Life Could Make Habitable Pockets in Venus’ Atmosphere

Venus' thick clouds mean that only radar imaging can reveal surface details. Image Credit: NASA/JPL-Caltech

The tantalizing possibility that life exists in the clouds of Venus is once again causing a stir amongst planetary scientists this week. Researchers out of the Massachusetts Institute of Technology, Cardiff University, and the University of Cambridge have proposed that some longstanding ‘anomalies’ in the composition of Venus’ atmosphere might be explained by the presence of ammonia. But ammonia itself would be a strange compound to discover there, unless some unknown process – such as biological life – was actively producing it. Perhaps more intriguingly, ammonia can remove the acidity from Venus’ hostile cloud-tops, suggesting that an airborne, ammonia-producing microbe might have evolved the ability to turn its hostile surroundings into something habitable.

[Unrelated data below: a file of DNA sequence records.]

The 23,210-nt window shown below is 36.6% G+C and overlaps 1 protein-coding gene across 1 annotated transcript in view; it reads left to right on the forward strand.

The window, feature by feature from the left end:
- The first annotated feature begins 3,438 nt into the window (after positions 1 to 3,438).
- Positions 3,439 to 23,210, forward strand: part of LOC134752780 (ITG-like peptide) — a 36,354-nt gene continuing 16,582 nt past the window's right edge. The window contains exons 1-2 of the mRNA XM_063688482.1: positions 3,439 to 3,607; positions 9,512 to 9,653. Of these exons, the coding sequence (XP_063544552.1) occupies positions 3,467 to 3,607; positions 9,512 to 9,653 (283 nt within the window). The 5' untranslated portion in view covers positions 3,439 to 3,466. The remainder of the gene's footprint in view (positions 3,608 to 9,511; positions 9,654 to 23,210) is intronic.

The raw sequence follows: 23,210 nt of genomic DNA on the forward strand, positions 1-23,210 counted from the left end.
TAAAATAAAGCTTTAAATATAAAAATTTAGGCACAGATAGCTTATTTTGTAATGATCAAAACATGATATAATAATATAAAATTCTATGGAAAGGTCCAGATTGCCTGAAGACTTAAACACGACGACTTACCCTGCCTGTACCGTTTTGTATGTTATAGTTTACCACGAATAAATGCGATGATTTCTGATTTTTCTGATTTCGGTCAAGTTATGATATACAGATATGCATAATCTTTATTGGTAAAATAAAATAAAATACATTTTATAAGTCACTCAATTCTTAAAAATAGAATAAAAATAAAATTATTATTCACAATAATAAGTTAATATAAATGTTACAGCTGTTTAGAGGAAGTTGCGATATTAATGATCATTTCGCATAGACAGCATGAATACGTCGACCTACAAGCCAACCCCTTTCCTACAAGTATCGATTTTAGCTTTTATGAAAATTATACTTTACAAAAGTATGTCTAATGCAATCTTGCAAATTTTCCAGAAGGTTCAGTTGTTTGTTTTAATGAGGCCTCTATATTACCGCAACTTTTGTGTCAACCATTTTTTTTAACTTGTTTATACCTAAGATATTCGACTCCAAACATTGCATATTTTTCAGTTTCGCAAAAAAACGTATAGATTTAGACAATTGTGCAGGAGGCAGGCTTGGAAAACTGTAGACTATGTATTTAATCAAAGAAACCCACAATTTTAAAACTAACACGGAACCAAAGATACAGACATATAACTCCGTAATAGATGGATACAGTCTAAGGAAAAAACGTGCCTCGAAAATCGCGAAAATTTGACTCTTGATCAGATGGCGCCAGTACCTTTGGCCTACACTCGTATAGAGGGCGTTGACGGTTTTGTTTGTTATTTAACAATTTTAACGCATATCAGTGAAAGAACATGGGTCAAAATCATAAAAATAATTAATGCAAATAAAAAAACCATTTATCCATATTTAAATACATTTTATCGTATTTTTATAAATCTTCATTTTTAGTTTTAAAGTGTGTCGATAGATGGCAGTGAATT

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Astronomers Finally Find the Neutron Star Leftover from Supernova 1987A

A composite image of SN 1987A from Hubble, Chandra, and ALMA. Image Credit: By ALMA (ESO/NAOJ/NRAO)/A. Angelich. Visible light image: the NASA/ESA Hubble Space Telescope. X-Ray image: The NASA Chandra X-Ray Observatory -, CC BY 4.0,

Astronomers at Cardiff University have done something nobody else has been able to do. A team, led by Dr. Phil Cigan from Cardiff University’s School of Physics and Astronomy, has found the neutron star remnant from the famous supernova SN 1987A. Their evidence ends a 30 year search for the object.

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